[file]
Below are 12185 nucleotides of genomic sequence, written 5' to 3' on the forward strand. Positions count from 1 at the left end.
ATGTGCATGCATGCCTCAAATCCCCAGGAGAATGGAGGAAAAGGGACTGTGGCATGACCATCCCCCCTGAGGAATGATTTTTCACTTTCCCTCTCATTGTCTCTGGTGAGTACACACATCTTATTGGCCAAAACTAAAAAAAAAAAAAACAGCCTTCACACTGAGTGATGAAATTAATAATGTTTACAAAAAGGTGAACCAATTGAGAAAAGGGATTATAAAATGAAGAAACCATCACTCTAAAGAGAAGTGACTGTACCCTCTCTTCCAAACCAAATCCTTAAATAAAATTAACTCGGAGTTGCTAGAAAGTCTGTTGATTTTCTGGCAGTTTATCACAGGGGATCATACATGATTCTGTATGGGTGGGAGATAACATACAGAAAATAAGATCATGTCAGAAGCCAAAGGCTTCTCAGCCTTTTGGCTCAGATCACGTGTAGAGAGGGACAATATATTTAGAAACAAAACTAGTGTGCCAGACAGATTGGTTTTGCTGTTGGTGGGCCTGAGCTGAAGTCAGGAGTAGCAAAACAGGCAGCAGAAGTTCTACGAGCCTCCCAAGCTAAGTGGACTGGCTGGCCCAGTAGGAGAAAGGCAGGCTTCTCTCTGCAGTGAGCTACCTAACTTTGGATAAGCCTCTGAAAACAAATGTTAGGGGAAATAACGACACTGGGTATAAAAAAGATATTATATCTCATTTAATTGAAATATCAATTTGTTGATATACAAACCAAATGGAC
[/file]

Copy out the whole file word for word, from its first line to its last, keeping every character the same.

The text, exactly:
Below are 12185 nucleotides of genomic sequence, written 5' to 3' on the forward strand. Positions count from 1 at the left end.
ATGTGCATGCATGCCTCAAATCCCCAGGAGAATGGAGGAAAAGGGACTGTGGCATGACCATCCCCCCTGAGGAATGATTTTTCACTTTCCCTCTCATTGTCTCTGGTGAGTACACACATCTTATTGGCCAAAACTAAAAAAAAAAAAAACAGCCTTCACACTGAGTGATGAAATTAATAATGTTTACAAAAAGGTGAACCAATTGAGAAAAGGGATTATAAAATGAAGAAACCATCACTCTAAAGAGAAGTGACTGTACCCTCTCTTCCAAACCAAATCCTTAAATAAAATTAACTCGGAGTTGCTAGAAAGTCTGTTGATTTTCTGGCAGTTTATCACAGGGGATCATACATGATTCTGTATGGGTGGGAGATAACATACAGAAAATAAGATCATGTCAGAAGCCAAAGGCTTCTCAGCCTTTTGGCTCAGATCACGTGTAGAGAGGGACAATATATTTAGAAACAAAACTAGTGTGCCAGACAGATTGGTTTTGCTGTTGGTGGGCCTGAGCTGAAGTCAGGAGTAGCAAAACAGGCAGCAGAAGTTCTACGAGCCTCCCAAGCTAAGTGGACTGGCTGGCCCAGTAGGAGAAAGGCAGGCTTCTCTCTGCAGTGAGCTACCTAACTTTGGATAAGCCTCTGAAAACAAATGTTAGGGGAAATAACGACACTGGGTATAAAAAAGATATTATATCTCATTTAATTGAAATATCAATTTGTTGATATACAAACCAAATGGAC